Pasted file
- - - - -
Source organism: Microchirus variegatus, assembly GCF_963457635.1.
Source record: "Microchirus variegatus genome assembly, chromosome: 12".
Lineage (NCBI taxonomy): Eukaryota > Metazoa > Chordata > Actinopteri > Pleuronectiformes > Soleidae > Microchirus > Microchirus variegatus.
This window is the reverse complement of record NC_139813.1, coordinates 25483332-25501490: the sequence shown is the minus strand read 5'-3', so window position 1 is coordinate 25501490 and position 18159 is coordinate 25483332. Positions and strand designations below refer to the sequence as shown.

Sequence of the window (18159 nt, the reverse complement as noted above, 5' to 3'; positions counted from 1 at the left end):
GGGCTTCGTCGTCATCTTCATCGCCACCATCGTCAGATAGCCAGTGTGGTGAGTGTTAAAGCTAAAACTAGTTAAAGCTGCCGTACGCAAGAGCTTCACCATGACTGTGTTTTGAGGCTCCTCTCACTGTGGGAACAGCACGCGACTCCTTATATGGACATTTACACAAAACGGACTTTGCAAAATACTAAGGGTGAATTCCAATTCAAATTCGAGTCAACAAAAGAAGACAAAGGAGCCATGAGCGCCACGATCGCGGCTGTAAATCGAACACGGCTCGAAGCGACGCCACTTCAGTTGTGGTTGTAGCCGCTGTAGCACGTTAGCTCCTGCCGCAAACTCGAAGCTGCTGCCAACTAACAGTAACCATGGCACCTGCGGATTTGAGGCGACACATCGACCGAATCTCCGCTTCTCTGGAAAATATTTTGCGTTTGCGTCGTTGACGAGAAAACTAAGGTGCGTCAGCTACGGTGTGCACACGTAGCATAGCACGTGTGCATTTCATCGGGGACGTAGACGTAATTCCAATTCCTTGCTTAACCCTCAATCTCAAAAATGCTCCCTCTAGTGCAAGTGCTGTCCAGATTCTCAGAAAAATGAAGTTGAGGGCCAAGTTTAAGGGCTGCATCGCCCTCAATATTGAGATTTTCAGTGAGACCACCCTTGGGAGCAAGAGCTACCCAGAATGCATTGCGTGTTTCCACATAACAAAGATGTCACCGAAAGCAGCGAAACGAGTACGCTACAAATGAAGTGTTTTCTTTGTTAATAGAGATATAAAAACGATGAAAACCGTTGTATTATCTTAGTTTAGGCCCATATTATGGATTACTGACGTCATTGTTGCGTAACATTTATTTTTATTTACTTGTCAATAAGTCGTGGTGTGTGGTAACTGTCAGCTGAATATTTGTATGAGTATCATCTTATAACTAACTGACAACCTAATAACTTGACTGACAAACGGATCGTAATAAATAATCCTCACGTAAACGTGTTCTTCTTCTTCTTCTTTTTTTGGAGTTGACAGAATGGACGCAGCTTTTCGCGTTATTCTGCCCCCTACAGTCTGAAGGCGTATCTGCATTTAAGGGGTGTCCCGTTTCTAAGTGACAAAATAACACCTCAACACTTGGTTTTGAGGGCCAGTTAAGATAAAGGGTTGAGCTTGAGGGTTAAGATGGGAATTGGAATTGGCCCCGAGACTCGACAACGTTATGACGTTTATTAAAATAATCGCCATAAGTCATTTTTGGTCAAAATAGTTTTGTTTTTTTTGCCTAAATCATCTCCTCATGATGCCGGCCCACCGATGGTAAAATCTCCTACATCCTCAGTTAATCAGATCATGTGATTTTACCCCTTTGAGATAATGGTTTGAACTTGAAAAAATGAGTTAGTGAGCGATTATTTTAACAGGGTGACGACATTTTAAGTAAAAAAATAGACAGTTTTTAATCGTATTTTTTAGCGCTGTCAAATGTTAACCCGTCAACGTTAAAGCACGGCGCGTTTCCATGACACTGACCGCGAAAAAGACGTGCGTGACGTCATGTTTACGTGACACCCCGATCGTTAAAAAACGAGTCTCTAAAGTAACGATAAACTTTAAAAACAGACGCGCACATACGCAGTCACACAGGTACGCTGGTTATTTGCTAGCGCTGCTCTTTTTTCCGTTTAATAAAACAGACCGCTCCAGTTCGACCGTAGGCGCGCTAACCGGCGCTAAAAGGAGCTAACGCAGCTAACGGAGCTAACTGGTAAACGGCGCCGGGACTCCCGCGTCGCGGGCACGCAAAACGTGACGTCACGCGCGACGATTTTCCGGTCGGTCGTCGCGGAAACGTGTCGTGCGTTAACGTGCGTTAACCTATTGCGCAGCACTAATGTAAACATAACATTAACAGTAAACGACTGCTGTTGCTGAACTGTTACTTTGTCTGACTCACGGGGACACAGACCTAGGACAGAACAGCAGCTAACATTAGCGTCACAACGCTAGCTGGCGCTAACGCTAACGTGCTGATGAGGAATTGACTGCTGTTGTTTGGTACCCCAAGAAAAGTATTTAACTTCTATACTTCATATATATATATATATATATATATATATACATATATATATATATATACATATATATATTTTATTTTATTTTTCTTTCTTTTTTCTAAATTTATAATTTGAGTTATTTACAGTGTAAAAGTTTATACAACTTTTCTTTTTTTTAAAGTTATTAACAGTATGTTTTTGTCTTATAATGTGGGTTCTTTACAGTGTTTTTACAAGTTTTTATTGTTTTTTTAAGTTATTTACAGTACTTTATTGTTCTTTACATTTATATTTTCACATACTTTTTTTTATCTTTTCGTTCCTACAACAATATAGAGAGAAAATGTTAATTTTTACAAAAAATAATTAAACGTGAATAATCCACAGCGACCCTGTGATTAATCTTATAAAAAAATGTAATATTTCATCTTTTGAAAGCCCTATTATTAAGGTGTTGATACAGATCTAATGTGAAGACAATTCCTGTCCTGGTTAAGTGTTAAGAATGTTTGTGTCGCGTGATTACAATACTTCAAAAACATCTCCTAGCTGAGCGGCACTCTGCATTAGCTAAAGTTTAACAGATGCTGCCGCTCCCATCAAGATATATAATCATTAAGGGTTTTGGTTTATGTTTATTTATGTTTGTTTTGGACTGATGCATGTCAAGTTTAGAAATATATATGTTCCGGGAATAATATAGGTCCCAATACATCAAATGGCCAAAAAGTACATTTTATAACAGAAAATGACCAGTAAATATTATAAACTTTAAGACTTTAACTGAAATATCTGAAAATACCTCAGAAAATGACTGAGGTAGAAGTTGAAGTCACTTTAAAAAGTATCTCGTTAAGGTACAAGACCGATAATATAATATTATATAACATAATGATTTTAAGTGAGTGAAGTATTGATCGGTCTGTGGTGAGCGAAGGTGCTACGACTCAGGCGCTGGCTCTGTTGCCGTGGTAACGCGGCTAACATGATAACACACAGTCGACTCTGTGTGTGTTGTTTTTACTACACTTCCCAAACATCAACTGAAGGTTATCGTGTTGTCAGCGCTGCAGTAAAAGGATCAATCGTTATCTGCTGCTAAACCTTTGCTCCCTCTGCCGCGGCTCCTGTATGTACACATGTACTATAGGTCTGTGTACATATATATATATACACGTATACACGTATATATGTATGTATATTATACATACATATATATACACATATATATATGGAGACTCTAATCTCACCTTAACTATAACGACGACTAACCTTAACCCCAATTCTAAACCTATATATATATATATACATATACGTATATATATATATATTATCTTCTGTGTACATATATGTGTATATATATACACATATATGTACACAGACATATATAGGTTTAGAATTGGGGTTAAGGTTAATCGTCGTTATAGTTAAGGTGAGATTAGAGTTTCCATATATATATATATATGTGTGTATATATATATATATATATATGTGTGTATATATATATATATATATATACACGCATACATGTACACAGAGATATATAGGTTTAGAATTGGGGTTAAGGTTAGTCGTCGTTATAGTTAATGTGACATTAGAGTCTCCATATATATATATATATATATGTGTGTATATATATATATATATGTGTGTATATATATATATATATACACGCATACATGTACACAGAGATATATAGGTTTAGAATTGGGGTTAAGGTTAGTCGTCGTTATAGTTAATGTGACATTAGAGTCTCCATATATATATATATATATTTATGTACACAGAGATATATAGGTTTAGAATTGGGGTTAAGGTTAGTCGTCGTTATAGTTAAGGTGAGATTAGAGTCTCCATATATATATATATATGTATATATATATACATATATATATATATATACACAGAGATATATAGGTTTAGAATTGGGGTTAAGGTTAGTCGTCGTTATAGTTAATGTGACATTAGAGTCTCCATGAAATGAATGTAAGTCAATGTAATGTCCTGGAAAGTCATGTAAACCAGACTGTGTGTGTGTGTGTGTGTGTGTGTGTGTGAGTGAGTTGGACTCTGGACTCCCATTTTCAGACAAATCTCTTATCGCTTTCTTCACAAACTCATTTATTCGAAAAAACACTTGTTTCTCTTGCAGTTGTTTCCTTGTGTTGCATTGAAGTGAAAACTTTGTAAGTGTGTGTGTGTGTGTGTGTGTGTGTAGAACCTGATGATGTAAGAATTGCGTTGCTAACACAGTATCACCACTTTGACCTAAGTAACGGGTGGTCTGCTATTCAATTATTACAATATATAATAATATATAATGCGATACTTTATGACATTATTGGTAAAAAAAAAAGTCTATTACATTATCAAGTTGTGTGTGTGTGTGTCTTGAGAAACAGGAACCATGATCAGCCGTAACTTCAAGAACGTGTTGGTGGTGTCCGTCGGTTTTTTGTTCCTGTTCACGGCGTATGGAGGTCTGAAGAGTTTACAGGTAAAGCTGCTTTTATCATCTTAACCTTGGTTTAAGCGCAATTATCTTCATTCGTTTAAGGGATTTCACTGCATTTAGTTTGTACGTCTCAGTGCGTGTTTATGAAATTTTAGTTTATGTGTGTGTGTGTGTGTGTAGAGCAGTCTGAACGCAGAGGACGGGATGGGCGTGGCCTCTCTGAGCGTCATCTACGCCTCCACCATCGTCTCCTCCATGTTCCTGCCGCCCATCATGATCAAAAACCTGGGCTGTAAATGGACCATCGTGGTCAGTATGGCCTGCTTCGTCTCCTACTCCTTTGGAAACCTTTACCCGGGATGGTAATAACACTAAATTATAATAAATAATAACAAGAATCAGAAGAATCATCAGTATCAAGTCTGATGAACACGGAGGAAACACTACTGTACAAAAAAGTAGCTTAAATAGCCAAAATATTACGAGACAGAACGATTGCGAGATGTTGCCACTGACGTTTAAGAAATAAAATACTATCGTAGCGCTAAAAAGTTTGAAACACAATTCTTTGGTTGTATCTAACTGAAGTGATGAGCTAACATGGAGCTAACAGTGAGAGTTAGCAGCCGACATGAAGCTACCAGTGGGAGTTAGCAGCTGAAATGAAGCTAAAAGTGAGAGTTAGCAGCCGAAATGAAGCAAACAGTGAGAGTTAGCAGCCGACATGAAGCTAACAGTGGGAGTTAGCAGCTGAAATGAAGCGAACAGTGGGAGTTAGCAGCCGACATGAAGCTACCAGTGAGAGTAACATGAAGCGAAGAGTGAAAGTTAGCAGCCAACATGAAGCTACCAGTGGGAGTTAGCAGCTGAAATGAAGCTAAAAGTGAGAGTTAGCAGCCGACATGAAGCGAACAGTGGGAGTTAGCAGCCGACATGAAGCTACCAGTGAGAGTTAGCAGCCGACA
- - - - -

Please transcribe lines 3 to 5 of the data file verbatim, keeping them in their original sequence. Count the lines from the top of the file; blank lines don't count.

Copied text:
Lineage (NCBI taxonomy): Eukaryota > Metazoa > Chordata > Actinopteri > Pleuronectiformes > Soleidae > Microchirus > Microchirus variegatus.
This window is the reverse complement of record NC_139813.1, coordinates 25483332-25501490: the sequence shown is the minus strand read 5'-3', so window position 1 is coordinate 25501490 and position 18159 is coordinate 25483332. Positions and strand designations below refer to the sequence as shown.

Sequence of the window (18159 nt, the reverse complement as noted above, 5' to 3'; positions counted from 1 at the left end):